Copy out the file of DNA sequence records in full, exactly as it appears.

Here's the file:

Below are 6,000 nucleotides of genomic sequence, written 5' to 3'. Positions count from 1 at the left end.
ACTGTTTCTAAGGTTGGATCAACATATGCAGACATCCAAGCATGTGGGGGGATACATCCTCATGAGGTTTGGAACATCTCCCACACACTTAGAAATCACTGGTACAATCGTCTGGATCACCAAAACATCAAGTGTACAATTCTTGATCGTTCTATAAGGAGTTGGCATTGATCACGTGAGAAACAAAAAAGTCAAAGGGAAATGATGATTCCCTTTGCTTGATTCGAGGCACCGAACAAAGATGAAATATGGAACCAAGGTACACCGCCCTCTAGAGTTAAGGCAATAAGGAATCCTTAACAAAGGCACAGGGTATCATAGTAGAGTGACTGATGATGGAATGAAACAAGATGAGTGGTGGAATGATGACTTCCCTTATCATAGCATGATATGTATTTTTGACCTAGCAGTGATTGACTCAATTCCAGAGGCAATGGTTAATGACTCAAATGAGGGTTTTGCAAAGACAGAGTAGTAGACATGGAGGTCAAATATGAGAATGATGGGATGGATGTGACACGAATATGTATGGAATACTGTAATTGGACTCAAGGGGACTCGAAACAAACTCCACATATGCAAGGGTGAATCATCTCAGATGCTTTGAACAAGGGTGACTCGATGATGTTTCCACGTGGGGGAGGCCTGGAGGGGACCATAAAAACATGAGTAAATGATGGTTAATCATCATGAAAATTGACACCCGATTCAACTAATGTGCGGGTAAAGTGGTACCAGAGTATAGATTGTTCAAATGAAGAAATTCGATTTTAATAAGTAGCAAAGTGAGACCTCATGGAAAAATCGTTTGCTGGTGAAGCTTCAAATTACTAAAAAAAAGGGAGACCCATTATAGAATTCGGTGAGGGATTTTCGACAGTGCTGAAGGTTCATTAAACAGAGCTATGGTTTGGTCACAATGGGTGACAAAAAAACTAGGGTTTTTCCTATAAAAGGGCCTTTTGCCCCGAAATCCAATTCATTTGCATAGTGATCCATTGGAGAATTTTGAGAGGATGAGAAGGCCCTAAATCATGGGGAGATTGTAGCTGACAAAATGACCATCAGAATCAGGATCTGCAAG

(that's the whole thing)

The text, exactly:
Below are 6,000 nucleotides of genomic sequence, written 5' to 3'. Positions count from 1 at the left end.
ACTGTTTCTAAGGTTGGATCAACATATGCAGACATCCAAGCATGTGGGGGGATACATCCTCATGAGGTTTGGAACATCTCCCACACACTTAGAAATCACTGGTACAATCGTCTGGATCACCAAAACATCAAGTGTACAATTCTTGATCGTTCTATAAGGAGTTGGCATTGATCACGTGAGAAACAAAAAAGTCAAAGGGAAATGATGATTCCCTTTGCTTGATTCGAGGCACCGAACAAAGATGAAATATGGAACCAAGGTACACCGCCCTCTAGAGTTAAGGCAATAAGGAATCCTTAACAAAGGCACAGGGTATCATAGTAGAGTGACTGATGATGGAATGAAACAAGATGAGTGGTGGAATGATGACTTCCCTTATCATAGCATGATATGTATTTTTGACCTAGCAGTGATTGACTCAATTCCAGAGGCAATGGTTAATGACTCAAATGAGGGTTTTGCAAAGACAGAGTAGTAGACATGGAGGTCAAATATGAGAATGATGGGATGGATGTGACACGAATATGTATGGAATACTGTAATTGGACTCAAGGGGACTCGAAACAAACTCCACATATGCAAGGGTGAATCATCTCAGATGCTTTGAACAAGGGTGACTCGATGATGTTTCCACGTGGGGGAGGCCTGGAGGGGACCATAAAAACATGAGTAAATGATGGTTAATCATCATGAAAATTGACACCCGATTCAACTAATGTGCGGGTAAAGTGGTACCAGAGTATAGATTGTTCAAATGAAGAAATTCGATTTTAATAAGTAGCAAAGTGAGACCTCATGGAAAAATCGTTTGCTGGTGAAGCTTCAAATTACTAAAAAAAAGGGAGACCCATTATAGAATTCGGTGAGGGATTTTCGACAGTGCTGAAGGTTCATTAAACAGAGCTATGGTTTGGTCACAATGGGTGACAAAAAAACTAGGGTTTTTCCTATAAAAGGGCCTTTTGCCCCGAAATCCAATTCATTTGCATAGTGATCCATTGGAGAATTTTGAGAGGATGAGAAGGCCCTAAATCATGGGGAGATTGTAGCTGACAAAATGACCATCAGAATCAGGATCTGCAAG